The yabby jaffle is another straight-up win. (Just saying those syllables out loud is comforting: "yabby jaffle". Ahh.) Everyone's favourite freshwater crustacean crammed into a classic golden Breville-style crimped-edge toastie, juiced up with a smear of crème fraîche and a good whack of horseradish.
McConnell's eye for more elegant composition gets more of a showing on the shared plates menu, which is served from noon until 10 in the evening. Even when he steps up the fanciness his constructions seldom want for savour. Taking inspiration from agedashi tofu, he tops a lush eggplant dish with shavings of the dried smoked tuna known as katsuobushi. The heat from the dish makes them writhe and twist in a most engaging way. To this intriguing picture he adds small leaves of shiso, slices of crunchy black radish and swatches of toasty nori. There's a scattering of sesame in there and an entirely un-Japanese dollop of smoked goat's curd. It's such a good almost-vegetarian dish it's almost enough to make you an almost-vegetarian.
The dollop-of-dairy approach serves him well elsewhere, too. Yoghurt ties together a gutsy shredded lamb shoulder, prettily concealed with a nest of golden pistachio slivers and pomegranate seeds under a découpage of brik pastry and crisped-up vine leaves. It's labne that moistens a plate of warm sourdough and dukkah, meanwhile. Kudos to McConnell for turning dukkah into something a sane person might willingly order in a restaurant, too. His version is fluffy, its taste bright, suggesting it was made fresh, and he tops it with crushed dried rose petals. Dude's got an eye.
They do a kibbeh nayeh here, with beef in place of the traditional lamb, served raw and finely chopped with the untraditional yet welcome addition of harissa, pickles and a cured egg yolk. Scooped up on crisp flatbread, it's a tartare of substance.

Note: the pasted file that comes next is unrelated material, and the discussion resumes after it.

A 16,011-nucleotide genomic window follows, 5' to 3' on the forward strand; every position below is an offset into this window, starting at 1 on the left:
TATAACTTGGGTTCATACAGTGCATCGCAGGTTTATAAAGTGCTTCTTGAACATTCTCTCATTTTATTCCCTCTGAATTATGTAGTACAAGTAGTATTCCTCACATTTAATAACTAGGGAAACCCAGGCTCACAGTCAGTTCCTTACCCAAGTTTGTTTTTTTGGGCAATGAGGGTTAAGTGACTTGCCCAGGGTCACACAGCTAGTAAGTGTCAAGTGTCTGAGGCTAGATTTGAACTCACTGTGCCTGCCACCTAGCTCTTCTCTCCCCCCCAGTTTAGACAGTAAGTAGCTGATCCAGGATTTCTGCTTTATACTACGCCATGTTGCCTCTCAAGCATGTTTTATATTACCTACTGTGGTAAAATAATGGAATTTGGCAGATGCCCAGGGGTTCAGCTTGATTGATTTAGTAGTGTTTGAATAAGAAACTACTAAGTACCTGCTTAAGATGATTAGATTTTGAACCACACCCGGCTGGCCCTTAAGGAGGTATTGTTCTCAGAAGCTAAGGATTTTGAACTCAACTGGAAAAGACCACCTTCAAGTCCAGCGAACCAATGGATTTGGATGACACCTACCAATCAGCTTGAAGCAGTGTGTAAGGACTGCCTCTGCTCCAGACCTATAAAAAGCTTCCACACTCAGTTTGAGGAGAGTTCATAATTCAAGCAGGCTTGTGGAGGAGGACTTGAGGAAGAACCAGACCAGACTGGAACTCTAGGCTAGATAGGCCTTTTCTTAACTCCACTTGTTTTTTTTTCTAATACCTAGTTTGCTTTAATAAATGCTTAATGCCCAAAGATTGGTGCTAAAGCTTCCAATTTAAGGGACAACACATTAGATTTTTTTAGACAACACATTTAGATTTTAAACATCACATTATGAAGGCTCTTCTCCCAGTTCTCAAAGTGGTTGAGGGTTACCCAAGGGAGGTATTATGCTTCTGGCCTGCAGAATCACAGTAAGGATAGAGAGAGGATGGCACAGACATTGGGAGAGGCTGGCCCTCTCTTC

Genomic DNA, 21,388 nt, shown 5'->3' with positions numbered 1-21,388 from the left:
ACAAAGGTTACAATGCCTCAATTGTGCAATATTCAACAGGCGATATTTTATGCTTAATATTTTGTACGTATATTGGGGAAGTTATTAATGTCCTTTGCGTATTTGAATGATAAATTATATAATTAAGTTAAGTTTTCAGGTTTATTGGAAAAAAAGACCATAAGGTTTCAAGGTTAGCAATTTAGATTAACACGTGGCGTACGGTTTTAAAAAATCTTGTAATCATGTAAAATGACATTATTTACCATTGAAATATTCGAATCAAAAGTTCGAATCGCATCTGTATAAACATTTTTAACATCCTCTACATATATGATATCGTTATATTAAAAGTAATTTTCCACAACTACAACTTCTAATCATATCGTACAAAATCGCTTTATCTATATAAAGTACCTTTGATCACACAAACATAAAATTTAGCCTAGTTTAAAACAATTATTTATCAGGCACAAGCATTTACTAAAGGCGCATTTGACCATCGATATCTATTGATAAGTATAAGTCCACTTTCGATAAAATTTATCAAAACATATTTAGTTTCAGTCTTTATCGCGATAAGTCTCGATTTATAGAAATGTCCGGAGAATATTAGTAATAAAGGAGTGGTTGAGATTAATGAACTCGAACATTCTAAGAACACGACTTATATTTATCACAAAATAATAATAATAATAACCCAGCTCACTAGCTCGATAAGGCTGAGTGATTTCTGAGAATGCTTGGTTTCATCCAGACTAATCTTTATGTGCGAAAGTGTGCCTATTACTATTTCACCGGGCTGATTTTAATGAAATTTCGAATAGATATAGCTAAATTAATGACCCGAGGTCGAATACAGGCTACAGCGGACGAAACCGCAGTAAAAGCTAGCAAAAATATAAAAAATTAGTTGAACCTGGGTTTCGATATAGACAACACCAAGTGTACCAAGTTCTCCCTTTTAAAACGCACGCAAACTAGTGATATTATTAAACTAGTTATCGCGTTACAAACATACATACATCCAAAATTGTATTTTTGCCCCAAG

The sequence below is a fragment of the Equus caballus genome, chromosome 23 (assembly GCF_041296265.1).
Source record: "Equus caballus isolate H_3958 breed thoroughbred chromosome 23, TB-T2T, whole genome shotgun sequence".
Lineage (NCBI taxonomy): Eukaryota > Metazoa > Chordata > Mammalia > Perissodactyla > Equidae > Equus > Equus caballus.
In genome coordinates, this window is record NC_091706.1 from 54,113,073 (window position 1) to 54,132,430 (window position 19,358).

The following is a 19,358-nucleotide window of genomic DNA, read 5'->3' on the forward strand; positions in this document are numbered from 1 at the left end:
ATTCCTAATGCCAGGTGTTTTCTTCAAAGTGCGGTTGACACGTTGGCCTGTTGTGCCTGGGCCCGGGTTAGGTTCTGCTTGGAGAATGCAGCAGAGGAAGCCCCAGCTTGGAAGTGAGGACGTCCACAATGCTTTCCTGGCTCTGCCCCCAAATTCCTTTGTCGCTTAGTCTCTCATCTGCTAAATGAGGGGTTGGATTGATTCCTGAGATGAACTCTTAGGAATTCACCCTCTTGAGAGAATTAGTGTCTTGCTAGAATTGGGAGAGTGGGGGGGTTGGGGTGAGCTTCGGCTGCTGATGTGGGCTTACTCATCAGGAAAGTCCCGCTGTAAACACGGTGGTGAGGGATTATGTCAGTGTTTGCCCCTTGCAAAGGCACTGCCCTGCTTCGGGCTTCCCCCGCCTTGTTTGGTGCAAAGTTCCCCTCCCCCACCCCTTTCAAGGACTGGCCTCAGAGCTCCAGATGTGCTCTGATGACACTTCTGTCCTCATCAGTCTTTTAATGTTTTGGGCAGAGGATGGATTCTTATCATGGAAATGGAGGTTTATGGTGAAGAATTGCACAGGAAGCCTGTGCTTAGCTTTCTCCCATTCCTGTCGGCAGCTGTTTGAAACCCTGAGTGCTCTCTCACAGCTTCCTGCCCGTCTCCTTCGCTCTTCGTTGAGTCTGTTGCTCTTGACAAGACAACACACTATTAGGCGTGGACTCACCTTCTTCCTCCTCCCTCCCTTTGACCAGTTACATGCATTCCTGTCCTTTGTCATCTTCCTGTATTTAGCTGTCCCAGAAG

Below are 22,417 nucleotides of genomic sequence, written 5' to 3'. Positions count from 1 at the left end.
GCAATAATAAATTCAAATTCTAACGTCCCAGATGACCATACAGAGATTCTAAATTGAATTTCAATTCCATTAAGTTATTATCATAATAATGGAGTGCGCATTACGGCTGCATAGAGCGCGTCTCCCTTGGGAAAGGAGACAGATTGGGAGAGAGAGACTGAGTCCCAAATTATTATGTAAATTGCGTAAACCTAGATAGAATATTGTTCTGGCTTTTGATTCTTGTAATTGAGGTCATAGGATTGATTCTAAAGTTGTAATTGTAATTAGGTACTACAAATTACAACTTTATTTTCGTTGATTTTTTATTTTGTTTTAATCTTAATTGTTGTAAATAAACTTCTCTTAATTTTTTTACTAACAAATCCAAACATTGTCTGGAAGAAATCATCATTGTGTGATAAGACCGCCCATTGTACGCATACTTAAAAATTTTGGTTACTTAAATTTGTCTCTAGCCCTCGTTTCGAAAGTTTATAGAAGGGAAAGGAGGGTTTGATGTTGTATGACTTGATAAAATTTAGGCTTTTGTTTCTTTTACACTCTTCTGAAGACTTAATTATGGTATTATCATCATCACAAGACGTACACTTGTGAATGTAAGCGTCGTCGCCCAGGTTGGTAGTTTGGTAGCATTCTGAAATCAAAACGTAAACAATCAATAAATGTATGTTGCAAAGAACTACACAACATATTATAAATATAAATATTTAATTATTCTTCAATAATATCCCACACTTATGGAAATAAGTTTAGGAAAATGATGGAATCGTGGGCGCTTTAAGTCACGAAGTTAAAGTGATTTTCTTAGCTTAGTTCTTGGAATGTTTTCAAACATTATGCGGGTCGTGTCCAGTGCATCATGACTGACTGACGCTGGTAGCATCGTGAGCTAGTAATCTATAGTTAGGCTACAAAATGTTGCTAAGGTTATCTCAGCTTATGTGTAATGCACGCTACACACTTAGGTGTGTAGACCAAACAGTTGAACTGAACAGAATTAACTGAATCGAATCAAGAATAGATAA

That same level of thought goes into dessert and breakfast, too. An attractively shallow crema Catalana, spiked with Pedro Ximénez and studded with hunks of spiced quince and sublime Marcona almonds, brings the day to a close with quiet flair, just as a hash brown of Snowy River trout with soft herbs and a fried egg or the house-made crumpets with Hotel Hotel honey (from "hive #9" no less) provide ample motivation to rise and shine.
The sun pokes through a Swiss cheese of holes in the looming concrete ceiling. Even in this age of bespoke everything, the dining room is something else. If there's not a band playing in a corner, the playlist, designed by Woody McDonald, a DJ much loved on his native RRR FM in Melbourne, trips from Dinosaur Jr to the Tom Tom Club. Over the course of a meal you might encounter pots and bowls crafted by Valerie Restarick and glasses and carafes upcycled from old bottles by Amos Enders-Moje. Adam Goodrum's coat hanger-backed chairs and his rhomboid, diamond-patterned timber tables are scattered throughout the room, but drinkers and diners might just as likely perch by the fire, stand admiring the row of bikes supplied for hotel guests or cosy up in a library alcove stacked with Perimeter books.
It could all seem a bit bloody precious and exhausting were it not done so well and delivered with a sense of fun. Inclusiveness is the order of the day here and the staff seem keen to share the toys.
Manager Michael Gray cuts an urbane figure (the determinedly flip Hotel Hotel website notes that he has "very, very good hair"), and it would be easy to view him simply as an excellent piece of casting. But he's more than decorative; his understated affability seems to be the model for the way the staff here interact with guests. He's also responsible for the wine list, and for that he has our thanks. Canberra district wines are here in force, but so too are smart picks from France, Germany, Greece and Spain. The apéritifs are thoughtful, and the sakes and ciders don't appear to be token. It's a list that has plenty happening in the sub-$60 range, with enough interest in upper-reaches to satisfy urges classical (Mount Mary and Montrachet, Latour and Barbaresco) and more contemporary (Egly-Ouriet Champagne, mountain madness from Gravner and Radikon). They also stock Coopers Sparkling, and pull a pretty damned fine coffee.
Monster is something new, a place worth taking a detour to savour. But it's priced and positioned in a way that demands it be used a lot, and it has the nuance and heft to stand up to - and reward - repeat custom. In shooting for something beyond "good for Canberra", Monster is admirable in its ambition. The real genius, though, was making it part and product of its city.